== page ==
; charset=UTF-8" /> The Executive Committee of Central Association endorses three Ballot Propositions on the Nov. 8 California ballot. : Connecting Voices
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The Executive Committee of Central Association endorses three Ballot Propositions on the Nov. 8 California ballot.


Support:  Prop 62 which would Repeal the Death Penalty as the maximum punishment for persons found guilty of murder and replace it with life imprisonment without the possibility of parole.  This proposition applies retroactively to persons already sentenced to death.  Persons found guilty of murder must work while in prison and up to 60% of wages can be garnished for victim restitution fines.

Support:  Prop 64 – This proposition would legalize marijuana and hemp under state law.  It designates state agencies to license and regulate the marijuana industry.  It imposes state excise tax on the retail sale of marijuana.  It exempts medical marijuana from some taxation; establishes packaging , labeling, advertising, and marketing standards and restrictions for marijuana.  Prohibits marketing and advertising marijuana to minors and authorizes resentencing and destruction of records for prior marijuana convictions.

Note:  from 2:30-3:00 at our Fall Association meeting (Sat. Oct. 29) there will be a presentation on this ballot proposition, especially as it affects the African American community.

Support:  PROPOSITION 55 – Tax Extension to Fund Education and Healthcare. Initiative Constitutional Amendment.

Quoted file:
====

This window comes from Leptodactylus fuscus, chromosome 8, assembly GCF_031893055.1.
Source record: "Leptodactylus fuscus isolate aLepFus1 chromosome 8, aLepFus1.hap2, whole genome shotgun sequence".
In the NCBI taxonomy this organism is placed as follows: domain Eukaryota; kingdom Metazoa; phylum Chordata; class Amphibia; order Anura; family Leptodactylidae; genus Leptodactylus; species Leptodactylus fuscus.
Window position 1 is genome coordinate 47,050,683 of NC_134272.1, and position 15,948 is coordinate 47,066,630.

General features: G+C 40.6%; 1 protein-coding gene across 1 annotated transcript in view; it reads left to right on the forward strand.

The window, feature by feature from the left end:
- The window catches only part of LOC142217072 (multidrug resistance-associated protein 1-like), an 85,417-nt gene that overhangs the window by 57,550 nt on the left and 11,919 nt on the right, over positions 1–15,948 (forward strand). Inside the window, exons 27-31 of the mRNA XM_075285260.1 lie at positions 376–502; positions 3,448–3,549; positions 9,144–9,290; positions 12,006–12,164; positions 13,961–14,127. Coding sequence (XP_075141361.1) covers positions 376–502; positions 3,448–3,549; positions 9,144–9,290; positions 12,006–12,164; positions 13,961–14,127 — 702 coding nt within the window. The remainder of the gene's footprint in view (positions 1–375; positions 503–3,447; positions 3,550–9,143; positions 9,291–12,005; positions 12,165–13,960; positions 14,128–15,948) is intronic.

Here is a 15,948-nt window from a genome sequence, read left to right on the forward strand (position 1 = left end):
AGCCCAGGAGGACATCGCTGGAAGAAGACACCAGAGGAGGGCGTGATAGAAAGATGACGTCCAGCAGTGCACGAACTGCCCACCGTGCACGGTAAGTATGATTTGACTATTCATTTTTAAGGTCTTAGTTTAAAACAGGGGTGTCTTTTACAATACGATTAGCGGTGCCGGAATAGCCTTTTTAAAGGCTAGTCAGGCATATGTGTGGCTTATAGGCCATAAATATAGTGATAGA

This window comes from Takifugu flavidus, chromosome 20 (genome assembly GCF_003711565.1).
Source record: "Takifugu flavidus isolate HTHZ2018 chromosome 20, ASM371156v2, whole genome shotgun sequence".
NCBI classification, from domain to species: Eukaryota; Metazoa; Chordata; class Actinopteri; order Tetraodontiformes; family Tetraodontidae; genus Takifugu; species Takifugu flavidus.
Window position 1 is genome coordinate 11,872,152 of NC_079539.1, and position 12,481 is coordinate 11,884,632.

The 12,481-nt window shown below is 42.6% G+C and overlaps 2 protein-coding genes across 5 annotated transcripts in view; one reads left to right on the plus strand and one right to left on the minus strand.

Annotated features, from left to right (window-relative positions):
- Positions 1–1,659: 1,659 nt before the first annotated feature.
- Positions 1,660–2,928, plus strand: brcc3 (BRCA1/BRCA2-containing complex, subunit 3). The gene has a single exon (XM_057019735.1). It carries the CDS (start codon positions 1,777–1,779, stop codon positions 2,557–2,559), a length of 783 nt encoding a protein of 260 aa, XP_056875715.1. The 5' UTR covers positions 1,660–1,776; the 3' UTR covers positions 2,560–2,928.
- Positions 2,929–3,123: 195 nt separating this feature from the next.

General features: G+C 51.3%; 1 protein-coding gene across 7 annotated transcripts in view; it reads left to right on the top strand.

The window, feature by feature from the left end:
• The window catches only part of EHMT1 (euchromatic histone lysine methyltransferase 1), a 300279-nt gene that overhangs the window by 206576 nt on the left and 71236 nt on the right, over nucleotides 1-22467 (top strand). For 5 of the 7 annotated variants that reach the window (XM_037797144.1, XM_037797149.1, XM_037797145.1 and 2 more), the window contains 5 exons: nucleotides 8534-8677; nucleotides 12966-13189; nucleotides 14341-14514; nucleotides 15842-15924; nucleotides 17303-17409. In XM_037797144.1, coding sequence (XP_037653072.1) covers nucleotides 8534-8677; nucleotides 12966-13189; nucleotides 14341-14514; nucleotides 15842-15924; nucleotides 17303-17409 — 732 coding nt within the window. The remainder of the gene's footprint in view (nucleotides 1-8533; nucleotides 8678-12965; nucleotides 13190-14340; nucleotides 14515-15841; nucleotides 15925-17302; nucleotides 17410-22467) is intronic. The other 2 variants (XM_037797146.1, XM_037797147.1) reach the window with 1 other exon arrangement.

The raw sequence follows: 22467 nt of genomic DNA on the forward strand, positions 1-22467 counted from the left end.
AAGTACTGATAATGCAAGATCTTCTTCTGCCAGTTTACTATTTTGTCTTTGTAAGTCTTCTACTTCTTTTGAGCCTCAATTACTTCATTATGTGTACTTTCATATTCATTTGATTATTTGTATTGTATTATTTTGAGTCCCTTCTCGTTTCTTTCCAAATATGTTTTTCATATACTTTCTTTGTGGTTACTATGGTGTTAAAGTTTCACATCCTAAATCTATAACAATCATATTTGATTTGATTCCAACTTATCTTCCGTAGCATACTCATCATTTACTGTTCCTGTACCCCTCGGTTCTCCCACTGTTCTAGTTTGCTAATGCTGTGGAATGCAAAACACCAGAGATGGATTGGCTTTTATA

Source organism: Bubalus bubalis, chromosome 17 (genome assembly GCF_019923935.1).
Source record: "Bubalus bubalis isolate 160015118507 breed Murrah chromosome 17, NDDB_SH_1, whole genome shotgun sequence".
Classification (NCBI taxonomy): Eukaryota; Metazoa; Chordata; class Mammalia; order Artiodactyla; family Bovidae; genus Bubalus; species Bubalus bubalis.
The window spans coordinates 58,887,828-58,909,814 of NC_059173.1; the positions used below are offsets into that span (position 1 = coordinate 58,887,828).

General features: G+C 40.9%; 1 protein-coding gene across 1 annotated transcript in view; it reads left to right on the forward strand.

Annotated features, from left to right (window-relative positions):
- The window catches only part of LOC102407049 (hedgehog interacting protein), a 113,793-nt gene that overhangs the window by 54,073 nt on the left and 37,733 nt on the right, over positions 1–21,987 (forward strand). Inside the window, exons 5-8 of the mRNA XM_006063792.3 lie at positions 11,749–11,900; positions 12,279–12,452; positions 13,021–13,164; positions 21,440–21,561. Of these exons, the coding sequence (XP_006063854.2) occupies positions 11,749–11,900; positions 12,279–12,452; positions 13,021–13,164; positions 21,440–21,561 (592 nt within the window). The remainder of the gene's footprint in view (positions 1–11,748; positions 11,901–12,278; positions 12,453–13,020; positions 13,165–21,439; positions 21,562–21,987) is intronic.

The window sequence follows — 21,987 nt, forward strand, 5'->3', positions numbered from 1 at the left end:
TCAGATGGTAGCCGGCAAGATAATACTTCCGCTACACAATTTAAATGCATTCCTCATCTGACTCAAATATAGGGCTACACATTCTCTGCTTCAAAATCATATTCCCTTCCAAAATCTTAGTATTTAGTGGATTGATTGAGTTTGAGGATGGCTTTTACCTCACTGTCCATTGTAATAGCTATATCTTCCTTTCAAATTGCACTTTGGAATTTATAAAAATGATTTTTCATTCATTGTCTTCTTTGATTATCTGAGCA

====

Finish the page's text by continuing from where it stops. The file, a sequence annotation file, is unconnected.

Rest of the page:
This proposition would extend for another 12 years (2018-2030) part of the tax increase voters approved in 2012. It would impact those earning over $250,000 for individuals, $500,000 for joint filers. This would raise, based on stock market fluctuations, between $4-9 billion annually. The sales tax raised in 2012 will expire in 2018 and not be renewed by this measure. Half the revenue will go to schools with 89% to K-12, 11% to community colleges, to be spend entirely on education not administration and allocated locally by school boards subject to audit. Health spending for low-income people will be $0 to $2 billion annually with the Governor’s office determining Medi-Cal resources vs spending necessities. Between $0 and $1.5 billion will be directed to the reserve and debt payments based on Proposition 2 mandates from 2014. This proposition will do a great deal to prevent the fiscal meltdown of the pre-Proposition 30 that resulted in teacher staff reductions, overcrowded classrooms and longer college waits for completion, and cutbacks in health care services.

For the complete official language of each ballot proposition, please refer to the official language as prepared by the California Secretary of State.

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